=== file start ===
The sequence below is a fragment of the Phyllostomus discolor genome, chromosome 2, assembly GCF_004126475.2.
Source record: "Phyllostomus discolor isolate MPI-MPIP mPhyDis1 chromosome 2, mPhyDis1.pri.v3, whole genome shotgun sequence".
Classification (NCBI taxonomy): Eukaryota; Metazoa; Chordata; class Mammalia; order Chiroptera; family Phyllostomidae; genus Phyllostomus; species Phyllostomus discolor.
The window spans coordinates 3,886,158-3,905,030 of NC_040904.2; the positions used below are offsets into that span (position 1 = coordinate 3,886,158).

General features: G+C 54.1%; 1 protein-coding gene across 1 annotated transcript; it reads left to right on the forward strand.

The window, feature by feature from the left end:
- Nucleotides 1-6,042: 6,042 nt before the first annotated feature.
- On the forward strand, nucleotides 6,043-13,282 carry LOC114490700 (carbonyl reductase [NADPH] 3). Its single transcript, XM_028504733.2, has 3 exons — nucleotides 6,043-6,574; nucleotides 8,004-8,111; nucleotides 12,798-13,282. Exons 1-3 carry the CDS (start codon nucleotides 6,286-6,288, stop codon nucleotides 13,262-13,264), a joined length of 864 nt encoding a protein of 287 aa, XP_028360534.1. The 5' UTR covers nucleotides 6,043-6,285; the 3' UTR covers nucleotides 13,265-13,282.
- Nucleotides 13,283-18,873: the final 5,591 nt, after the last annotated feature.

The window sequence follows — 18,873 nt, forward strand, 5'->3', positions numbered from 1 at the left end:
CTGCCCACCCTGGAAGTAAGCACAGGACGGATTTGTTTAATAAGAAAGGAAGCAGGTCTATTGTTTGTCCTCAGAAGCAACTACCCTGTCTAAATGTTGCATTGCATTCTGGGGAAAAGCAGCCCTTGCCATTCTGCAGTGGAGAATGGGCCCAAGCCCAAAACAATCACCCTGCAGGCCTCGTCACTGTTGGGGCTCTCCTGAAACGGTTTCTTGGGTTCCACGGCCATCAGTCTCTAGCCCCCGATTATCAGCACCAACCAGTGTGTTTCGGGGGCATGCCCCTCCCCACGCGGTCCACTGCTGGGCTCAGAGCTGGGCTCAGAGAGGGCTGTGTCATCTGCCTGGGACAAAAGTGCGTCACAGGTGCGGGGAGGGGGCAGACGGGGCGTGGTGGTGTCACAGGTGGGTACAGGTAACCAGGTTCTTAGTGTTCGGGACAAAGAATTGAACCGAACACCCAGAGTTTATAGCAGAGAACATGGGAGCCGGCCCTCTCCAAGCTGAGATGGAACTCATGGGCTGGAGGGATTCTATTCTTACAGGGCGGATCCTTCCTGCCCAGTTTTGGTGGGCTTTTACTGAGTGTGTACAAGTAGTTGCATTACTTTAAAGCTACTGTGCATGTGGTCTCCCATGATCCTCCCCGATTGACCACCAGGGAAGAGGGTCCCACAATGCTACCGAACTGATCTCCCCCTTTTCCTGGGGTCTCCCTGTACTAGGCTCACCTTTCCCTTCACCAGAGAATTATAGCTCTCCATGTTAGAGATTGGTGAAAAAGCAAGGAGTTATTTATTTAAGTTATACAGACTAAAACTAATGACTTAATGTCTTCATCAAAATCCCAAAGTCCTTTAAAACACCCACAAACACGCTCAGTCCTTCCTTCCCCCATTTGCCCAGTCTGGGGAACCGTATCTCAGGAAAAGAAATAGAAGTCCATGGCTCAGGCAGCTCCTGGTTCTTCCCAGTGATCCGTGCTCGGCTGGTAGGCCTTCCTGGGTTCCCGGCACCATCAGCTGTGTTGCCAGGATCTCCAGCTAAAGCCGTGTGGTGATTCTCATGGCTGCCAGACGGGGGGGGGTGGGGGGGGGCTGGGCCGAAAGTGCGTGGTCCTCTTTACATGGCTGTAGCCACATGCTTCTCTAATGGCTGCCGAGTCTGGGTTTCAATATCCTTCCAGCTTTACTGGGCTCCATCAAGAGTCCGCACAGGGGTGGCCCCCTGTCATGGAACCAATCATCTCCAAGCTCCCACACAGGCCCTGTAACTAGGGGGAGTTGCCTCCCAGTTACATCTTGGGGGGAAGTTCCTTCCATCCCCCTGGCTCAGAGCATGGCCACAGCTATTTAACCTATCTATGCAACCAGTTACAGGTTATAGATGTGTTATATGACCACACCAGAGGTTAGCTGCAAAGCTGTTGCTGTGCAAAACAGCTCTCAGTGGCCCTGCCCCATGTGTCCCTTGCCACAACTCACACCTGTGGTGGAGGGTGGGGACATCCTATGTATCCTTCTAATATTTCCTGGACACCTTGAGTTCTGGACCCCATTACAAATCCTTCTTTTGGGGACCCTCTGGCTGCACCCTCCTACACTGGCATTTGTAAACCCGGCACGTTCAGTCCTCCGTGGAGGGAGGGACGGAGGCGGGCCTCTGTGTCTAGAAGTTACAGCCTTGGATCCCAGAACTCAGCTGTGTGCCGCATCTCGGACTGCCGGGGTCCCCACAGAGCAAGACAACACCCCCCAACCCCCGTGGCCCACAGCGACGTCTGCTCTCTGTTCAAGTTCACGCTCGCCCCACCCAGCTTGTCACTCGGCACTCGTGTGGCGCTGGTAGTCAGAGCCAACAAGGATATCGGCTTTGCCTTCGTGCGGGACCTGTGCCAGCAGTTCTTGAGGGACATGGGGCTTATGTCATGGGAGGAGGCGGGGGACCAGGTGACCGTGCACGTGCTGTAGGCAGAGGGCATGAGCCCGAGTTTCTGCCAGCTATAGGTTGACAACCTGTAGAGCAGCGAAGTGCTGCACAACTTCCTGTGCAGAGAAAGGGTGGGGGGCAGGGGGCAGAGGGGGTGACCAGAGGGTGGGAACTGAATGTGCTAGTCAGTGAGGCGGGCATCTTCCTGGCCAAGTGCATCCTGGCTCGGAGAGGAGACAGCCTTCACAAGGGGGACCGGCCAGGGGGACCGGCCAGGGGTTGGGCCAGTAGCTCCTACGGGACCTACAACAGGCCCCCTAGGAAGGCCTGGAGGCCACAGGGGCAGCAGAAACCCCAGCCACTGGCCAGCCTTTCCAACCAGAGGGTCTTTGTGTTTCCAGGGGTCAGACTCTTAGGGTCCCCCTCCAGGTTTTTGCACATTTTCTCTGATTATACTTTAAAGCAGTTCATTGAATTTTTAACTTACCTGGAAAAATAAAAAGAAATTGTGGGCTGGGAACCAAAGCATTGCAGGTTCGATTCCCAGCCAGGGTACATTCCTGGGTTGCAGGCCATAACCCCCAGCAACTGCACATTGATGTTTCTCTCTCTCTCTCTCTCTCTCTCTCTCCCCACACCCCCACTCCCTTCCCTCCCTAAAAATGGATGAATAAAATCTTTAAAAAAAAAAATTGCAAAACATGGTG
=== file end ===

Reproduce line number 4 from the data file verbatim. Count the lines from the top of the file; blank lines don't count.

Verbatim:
The window spans coordinates 3,886,158-3,905,030 of NC_040904.2; the positions used below are offsets into that span (position 1 = coordinate 3,886,158).